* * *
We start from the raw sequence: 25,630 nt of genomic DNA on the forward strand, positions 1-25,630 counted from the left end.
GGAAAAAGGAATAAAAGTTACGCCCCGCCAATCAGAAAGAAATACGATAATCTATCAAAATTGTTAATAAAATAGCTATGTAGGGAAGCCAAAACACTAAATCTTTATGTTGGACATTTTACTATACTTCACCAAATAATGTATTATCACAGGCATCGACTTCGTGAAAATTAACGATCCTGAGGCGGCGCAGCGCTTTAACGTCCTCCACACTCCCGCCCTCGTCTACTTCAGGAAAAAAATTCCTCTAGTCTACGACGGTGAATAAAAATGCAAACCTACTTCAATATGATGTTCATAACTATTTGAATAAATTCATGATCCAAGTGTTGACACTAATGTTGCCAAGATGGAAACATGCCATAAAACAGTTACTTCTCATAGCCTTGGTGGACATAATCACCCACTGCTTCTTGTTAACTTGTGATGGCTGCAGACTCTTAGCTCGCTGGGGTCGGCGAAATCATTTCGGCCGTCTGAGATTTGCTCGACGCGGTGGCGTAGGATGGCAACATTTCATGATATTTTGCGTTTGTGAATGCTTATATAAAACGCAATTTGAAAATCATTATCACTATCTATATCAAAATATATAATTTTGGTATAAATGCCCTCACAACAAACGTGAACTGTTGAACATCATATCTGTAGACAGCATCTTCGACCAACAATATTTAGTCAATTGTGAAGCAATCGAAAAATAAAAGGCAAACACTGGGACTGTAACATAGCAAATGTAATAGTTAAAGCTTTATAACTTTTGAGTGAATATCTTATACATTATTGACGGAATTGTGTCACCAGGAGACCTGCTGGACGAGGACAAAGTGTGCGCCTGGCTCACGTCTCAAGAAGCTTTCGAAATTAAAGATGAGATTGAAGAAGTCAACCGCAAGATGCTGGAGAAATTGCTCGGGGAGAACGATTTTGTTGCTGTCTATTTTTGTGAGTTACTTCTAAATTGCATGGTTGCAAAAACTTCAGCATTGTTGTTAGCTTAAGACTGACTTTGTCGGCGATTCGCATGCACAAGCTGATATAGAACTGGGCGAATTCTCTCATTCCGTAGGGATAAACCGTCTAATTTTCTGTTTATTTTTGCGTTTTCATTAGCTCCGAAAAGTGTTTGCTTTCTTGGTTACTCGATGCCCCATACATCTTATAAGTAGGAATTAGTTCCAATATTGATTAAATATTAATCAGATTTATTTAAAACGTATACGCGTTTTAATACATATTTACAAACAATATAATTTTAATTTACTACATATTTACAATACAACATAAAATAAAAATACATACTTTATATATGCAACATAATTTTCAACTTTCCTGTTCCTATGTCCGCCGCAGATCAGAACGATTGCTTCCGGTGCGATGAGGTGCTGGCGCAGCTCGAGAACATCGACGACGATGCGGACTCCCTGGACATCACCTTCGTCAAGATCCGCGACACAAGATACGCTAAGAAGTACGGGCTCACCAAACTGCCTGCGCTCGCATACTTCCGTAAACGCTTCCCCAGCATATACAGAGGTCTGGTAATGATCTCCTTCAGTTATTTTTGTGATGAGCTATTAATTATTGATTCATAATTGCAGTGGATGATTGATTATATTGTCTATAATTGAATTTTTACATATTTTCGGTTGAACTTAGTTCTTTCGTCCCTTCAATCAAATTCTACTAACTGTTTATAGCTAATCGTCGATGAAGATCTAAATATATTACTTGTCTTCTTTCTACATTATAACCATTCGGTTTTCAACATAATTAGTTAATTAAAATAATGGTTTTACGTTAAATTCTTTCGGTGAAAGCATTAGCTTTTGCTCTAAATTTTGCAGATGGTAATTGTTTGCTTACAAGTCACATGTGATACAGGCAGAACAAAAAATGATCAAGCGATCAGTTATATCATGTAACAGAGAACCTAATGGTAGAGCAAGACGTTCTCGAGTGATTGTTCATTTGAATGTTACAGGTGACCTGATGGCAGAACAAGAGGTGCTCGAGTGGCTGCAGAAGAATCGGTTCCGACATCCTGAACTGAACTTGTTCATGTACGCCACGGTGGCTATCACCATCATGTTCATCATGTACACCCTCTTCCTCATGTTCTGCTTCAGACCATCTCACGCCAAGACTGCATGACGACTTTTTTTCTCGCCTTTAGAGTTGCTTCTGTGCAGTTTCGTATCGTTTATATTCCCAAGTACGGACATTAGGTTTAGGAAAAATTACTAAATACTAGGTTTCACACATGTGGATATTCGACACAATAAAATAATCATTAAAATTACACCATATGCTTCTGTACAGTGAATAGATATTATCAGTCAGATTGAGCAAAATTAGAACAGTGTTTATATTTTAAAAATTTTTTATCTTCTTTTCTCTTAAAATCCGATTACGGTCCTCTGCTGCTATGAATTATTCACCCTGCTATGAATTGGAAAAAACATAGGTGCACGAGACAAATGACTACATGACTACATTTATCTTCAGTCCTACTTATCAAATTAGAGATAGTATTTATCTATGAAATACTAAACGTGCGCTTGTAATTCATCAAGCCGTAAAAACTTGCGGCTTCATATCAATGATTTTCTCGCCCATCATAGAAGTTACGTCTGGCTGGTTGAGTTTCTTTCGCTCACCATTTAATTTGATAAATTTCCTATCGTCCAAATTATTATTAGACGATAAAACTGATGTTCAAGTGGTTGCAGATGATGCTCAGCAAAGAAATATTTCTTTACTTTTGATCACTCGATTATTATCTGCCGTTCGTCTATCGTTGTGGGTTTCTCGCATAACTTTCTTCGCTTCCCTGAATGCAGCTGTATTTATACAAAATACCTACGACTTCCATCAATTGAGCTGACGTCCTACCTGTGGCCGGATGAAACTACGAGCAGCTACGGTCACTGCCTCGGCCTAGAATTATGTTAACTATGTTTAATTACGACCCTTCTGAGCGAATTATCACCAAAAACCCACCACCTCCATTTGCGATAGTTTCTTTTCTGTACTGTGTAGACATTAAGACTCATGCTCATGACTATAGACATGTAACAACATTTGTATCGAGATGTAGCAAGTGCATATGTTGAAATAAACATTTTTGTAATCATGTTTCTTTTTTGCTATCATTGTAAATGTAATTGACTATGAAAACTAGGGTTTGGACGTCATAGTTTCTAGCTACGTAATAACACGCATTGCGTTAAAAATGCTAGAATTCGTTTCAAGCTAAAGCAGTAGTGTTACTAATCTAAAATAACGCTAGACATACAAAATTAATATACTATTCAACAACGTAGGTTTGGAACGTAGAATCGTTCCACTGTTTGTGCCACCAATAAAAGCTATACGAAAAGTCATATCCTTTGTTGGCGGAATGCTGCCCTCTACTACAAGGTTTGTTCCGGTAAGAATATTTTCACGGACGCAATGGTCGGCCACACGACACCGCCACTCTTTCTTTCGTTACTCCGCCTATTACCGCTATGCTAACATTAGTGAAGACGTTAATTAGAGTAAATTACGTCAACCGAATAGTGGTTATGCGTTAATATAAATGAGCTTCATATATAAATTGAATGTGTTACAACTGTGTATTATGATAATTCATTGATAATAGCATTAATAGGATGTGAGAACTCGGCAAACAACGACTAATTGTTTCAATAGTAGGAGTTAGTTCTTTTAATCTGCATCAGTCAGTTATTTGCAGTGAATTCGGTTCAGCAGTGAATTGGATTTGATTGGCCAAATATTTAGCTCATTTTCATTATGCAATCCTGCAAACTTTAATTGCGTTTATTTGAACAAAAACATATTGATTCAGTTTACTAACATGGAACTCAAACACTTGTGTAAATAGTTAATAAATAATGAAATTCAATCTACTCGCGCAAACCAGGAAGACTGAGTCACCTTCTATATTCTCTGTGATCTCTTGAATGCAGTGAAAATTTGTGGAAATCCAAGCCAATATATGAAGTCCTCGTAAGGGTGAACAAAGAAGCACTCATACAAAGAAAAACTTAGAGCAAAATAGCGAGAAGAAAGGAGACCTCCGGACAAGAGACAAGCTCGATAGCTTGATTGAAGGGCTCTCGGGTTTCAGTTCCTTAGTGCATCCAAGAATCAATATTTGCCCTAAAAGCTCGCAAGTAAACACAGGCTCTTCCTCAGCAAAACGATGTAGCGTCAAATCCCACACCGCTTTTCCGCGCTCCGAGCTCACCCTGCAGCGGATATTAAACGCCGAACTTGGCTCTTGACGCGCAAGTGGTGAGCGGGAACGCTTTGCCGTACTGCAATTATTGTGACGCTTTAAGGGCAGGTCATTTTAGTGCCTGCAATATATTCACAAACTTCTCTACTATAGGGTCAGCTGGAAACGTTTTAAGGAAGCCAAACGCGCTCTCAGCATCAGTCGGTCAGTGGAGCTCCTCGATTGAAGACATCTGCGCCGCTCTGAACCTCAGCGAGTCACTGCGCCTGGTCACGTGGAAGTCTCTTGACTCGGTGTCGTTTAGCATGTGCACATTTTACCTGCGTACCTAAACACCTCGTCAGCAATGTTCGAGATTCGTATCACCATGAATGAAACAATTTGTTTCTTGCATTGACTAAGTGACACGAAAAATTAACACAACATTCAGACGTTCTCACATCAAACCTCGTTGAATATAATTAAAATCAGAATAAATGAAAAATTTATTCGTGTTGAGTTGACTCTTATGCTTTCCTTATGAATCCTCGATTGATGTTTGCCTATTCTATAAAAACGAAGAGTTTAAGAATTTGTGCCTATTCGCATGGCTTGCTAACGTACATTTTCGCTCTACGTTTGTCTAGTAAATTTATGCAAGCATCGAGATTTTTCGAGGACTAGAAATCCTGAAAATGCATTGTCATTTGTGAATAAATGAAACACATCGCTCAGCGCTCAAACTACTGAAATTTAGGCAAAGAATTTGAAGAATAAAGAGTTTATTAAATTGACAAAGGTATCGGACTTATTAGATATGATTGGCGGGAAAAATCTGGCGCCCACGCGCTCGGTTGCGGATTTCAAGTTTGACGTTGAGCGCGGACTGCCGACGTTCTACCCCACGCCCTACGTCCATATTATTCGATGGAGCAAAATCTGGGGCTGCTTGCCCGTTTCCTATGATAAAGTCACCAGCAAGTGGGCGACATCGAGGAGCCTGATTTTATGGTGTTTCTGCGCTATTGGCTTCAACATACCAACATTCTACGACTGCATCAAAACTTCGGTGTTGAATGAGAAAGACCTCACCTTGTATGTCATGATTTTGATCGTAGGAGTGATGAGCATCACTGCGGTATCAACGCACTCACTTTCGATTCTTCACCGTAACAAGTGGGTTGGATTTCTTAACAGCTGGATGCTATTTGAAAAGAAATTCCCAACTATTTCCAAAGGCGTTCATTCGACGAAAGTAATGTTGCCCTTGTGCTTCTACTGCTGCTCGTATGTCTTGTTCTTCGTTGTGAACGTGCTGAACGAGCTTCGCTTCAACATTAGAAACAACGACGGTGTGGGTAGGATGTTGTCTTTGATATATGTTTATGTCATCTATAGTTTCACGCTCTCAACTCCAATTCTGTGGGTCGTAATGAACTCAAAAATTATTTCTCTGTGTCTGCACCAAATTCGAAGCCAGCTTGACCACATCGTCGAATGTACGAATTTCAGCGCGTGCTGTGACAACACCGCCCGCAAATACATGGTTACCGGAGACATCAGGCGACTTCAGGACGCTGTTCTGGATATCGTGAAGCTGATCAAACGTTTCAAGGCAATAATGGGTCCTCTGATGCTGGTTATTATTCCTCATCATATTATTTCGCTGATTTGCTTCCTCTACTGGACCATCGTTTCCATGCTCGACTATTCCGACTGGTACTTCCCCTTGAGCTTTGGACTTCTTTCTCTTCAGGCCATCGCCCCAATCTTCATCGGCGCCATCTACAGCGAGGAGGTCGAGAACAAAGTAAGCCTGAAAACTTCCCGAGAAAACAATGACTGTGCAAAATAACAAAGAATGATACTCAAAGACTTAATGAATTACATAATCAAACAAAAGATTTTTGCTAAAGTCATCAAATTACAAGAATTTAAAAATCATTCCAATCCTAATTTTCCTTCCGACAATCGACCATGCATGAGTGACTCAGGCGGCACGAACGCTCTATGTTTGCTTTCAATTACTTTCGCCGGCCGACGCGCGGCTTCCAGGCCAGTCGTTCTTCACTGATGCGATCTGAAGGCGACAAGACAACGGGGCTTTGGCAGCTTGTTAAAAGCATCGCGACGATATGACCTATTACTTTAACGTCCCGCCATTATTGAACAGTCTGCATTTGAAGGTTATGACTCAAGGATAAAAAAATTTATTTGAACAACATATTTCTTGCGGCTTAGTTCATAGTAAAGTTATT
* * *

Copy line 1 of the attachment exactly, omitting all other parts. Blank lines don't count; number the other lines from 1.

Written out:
We start from the raw sequence: 25,630 nt of genomic DNA on the forward strand, positions 1-25,630 counted from the left end.